I took some good advice, hunkered down, and set up a space that I can call my own, where I can sit and think, read, doodle, and cherish whatever and whenever I feel like it.

No, it's not an old lady's hang out.  It's my-space, totally and I am NOT an old lady!

The pond is frozen over and it's very cold out there.  I need it to be warm in here and so much more.

When I was in Assisi, I met a very wise woman and over a lovely cup of the best coffee in the world, we spoke of so many things, things about life.  We talked about creativity and about spirit.  She asked, I revealed.  I asked, she revealed.  It was as if I had been sent my own personal guide to my inner self, and, at the same time, to my outer world.  It was through her kindness and her wisdom that I learned the beauty of loving, loving myself.  She told me that it is when you love yourself, that you take care of yourself and that the purchase of gifts for yourself reaffirms that love and commitment and it becomes easy when you break down the barriers to self-love.

There are so many barriers, so many walls that go between love and loathe. We carry dozens of self-limiting beliefs that eventually rob us of joy and happiness.  We start young, build up to a crescendo by the time we reach adulthood, finding it harder and harder to throw open the windows, to throw down the walls.It is when, for one reason or another, we finally give those walls a gigantic shove, we allow ourselves to see what was waiting for us on the other side and to find joy in simplicity as easily as in over-abundance.  Along the way, we might overlook the things that were there, on the road-map in much the same way we can miss a hidden lane that leads to breath-stopping view at sunset.

So, I opened more windows already this Winter, not in welcoming the cold, but in ushering in the warmth that comes with simple pleasures, little gifts to my-own-me from my-own-self.  And, I've made space for all that goodness, physical space where I can see my soul in action and trust me, it has taken a long time get there but there isn't a place on Earth I'd rather be right now.  Wisdom.

Friday, January 9, 2015

You First! Friday As It Was Intended

When I worked for Colgate -Palmolive, one of my greatest accomplishments was the creation of their first-ever branded wellness platform. It started out with my idea to make every Friday a day that would be dedicated to individual health and wellness.  I came to my manager with "YOU FIRST FRIDAYS" in hand and of course, he was supportive (so supportive that the management team totally overlooked the fact that I this was my initiative and they claimed it.....that's a whole other story).  Ahem....but.....the idea was such a good one that I was asked to make slight changes and expand the program to be simply called "YOU FIRST!" and later "YOUR HEALTH AT COLGATE", probably because in corporate America, putting yourself into anything and looking like you're goofing off in the nurse's office while you are actually taking care of your biggest needs, is not acceptable.  One of these days, I'll write about my "Personal Program Room" design.  But, for now, as I am a "retiree" rather than "employee", I can pretty much do what I want and da!  YOU FIRST FRIDAY!!!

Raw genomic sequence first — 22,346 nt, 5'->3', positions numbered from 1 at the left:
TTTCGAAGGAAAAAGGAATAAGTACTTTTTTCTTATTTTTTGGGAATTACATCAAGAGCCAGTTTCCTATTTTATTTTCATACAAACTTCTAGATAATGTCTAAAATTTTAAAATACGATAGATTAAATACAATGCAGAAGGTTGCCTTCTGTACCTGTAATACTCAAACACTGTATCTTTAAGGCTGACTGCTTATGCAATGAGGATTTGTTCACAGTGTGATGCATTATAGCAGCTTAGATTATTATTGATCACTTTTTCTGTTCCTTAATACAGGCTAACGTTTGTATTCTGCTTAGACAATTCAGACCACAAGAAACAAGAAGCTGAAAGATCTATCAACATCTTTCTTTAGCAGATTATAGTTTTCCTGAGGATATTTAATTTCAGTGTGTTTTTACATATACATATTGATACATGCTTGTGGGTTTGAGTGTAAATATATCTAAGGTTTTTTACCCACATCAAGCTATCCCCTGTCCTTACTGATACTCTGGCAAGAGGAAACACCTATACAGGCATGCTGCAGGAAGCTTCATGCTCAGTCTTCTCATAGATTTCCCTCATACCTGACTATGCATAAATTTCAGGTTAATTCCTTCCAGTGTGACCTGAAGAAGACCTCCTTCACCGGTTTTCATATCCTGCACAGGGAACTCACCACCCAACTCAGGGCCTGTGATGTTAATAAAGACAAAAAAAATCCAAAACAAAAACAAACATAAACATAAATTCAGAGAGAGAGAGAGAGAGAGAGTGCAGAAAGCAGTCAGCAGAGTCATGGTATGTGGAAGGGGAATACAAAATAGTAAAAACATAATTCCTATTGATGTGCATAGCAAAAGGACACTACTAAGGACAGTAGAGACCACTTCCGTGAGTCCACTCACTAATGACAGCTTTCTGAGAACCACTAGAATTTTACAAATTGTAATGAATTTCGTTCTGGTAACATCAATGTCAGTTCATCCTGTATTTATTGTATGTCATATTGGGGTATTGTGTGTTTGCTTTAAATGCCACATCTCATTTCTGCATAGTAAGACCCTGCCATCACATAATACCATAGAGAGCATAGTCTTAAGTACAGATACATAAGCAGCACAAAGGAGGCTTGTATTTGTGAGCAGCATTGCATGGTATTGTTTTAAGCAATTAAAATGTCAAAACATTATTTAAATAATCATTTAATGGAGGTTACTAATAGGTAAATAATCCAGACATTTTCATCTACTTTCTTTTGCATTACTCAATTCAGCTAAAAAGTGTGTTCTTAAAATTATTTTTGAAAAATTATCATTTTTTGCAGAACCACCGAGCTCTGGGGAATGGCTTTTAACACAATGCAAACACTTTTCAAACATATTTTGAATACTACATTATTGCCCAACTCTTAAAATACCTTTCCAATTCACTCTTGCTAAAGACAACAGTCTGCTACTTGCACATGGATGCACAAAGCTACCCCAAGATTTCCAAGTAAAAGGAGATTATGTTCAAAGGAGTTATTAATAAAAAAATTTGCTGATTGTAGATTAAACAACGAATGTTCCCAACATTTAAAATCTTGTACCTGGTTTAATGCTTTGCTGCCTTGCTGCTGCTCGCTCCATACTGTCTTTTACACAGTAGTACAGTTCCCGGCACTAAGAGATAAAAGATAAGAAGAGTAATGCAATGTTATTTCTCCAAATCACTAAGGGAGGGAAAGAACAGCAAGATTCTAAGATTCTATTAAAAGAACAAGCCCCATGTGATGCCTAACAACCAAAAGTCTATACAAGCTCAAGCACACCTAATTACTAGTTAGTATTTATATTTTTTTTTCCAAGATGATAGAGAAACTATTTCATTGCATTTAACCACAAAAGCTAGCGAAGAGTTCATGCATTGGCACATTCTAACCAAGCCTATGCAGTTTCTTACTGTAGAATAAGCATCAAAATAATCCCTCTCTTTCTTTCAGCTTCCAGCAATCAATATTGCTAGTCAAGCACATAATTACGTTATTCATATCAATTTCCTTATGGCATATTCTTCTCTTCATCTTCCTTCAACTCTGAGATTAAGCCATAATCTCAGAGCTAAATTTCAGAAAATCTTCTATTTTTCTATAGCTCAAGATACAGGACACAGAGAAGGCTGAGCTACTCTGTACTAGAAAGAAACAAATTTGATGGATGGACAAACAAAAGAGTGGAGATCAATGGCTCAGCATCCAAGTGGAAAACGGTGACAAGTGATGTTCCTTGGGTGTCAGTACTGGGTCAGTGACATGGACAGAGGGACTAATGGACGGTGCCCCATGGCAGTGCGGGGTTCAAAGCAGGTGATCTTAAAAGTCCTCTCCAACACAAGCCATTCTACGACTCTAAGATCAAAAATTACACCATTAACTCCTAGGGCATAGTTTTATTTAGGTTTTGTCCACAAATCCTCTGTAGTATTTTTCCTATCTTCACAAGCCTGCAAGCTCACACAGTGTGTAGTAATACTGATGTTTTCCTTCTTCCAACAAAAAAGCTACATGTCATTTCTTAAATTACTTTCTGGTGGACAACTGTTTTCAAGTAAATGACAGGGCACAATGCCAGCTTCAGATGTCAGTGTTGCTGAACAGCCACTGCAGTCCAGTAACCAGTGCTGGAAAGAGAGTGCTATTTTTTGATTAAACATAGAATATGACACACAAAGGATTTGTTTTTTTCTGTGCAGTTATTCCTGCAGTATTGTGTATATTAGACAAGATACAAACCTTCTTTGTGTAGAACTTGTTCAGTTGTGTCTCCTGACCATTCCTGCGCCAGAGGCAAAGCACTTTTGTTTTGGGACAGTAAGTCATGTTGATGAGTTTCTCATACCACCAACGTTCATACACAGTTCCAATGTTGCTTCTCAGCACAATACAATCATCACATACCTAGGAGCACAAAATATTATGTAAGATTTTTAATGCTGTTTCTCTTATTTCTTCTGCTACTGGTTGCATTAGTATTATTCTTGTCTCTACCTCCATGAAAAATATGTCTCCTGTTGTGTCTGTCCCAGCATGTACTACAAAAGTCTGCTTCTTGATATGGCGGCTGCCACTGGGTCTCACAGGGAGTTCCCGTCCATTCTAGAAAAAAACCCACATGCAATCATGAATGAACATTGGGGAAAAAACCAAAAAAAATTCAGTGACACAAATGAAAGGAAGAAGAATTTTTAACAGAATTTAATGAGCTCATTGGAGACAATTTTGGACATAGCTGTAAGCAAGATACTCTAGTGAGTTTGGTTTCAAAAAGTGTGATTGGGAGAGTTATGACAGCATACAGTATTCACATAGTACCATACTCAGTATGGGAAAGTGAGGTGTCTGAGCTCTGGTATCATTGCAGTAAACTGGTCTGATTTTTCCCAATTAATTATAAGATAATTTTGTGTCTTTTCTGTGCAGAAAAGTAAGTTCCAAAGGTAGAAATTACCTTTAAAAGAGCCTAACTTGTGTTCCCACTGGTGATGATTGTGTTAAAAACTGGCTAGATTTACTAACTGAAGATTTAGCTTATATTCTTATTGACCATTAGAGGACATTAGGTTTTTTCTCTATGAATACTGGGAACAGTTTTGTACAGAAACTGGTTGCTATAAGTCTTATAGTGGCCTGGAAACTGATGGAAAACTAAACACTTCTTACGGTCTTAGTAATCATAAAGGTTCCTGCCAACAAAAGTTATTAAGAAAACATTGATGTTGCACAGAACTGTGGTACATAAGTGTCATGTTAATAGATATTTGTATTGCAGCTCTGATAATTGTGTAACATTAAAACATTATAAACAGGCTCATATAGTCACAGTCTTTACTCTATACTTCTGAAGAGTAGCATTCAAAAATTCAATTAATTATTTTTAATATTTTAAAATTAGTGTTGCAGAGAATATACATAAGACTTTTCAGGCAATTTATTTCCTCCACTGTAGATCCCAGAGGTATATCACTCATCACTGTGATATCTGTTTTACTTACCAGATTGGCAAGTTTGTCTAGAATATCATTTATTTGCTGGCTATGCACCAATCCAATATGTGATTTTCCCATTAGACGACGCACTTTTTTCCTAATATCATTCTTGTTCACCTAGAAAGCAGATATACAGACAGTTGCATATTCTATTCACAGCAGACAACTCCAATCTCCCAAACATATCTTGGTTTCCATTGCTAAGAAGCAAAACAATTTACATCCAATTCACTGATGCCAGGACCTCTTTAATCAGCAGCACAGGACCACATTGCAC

So, go ahead, take care of yourself today.  Be well and that does not mean "physically".  Wellness is so much more than that.  Use your eyes, your ears, your heart.  I'm doing that right now and hopefully, I will remember, if only on Fridays, to allow myself to think of what it is I need to be "well" and here's my first shot at it..........

There is something so right and so relaxing about the above photo.  I took it a week before Thanksgiving last year after a perfect afternoon out with my daughter and two granddaughters. It calms and soothes me. We were not going to be together for the holiday, so we had a Thanksgiving lunch at the Wayside Inn, not far from their home.



And today, the third of a very, very cold snap, when the sky is grey and the wind is howling, I am using all of my "wellness tools" and finding that it's times such as these, that I don't need climate controls, that my climate is just perfect all of the time and that my world is just fine because I have people who make the wind stop and the sun rise, every single day..


That, and I have a lot of lavender. Everywhere.  Lavender everything.  I love lavender.  So much.

Thursday, January 8, 2015

Growing Season

What follows is not a true story.  With the holidays behind us, it's time to return to the heartbeat of Winter and the "usual" activities.  Our writing group convenes today and the prompt is "Something Found in a Pocket".  I do not write fiction and honestly, I came up dry when trying to recall any time I found something interesting in a pocket.  I'm sure I have, but am also sure I can't recall such details.  So, I fabricated a story that is perhaps based on truth and is woven with some things that I do remember so well about a wonderful part of my life.  If you are a mother, this just might resonate.


It was that time of year, the one she dreaded so very much every year.  From her own mother she had learned the expression, “season changeover” and she did what she usually did, waited until the very last minute of the current season to do this arduous task.  It had been difficult enough when she was a younger woman, carefree and living on her own but now, as the mother of a four-year-old and a dutiful wife, it was so much more of a chore. Not only did she have to shift her clothing, but she had her husband’s and daughter’s wardrobes.  With limited available closet space, she was forced to select those items that would no longer be “on duty” and place them, preferably neatly folded, into large and cumbersome plastic containers.  She knew that if she wasn’t careful about the folding she would regret her haste when the next changeover was in progress.  Ironing was not her favorite past time.  Oh, she didn’t really dislike ironing, it was taking the time to do it, lugging out and positioning the ironing board and setting up the iron that she found hard to face. So, carefully, she placed each garment in the box, allowing enough room for a good tight closure before storing them in the already full closets.  This was a job only she could do.  Just as every mother knows her own child, this mother knew her own spaces and never ceased to amaze herself at how she actually did fit it all.